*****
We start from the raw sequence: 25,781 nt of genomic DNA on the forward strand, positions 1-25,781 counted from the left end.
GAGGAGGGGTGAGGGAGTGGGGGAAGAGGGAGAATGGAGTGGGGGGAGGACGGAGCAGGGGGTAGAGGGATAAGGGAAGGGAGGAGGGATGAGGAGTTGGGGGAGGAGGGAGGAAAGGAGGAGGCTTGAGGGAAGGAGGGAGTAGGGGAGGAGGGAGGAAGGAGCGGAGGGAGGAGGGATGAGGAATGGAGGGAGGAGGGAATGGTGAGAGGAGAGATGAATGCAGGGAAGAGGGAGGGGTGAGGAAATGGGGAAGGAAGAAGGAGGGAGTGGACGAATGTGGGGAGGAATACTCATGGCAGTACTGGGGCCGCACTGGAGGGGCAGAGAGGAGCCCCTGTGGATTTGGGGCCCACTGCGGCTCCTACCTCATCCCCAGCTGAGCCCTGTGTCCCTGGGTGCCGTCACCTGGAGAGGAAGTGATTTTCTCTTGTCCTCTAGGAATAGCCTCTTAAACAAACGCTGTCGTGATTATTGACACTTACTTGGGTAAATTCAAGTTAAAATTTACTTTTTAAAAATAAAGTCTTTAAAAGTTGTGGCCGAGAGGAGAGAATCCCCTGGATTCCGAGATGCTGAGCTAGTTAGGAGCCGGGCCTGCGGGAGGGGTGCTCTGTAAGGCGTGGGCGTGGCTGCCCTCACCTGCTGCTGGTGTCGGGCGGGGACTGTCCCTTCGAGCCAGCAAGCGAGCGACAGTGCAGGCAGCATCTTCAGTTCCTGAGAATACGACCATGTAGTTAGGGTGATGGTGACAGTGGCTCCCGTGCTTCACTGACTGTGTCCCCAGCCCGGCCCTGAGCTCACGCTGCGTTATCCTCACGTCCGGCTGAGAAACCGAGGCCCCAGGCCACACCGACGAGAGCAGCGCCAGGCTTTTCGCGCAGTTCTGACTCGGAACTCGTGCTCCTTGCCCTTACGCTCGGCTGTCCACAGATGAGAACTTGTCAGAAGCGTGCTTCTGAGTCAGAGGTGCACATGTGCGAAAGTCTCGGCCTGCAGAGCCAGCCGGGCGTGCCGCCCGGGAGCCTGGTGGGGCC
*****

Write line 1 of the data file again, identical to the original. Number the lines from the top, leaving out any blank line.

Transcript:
We start from the raw sequence: 25,781 nt of genomic DNA on the forward strand, positions 1-25,781 counted from the left end.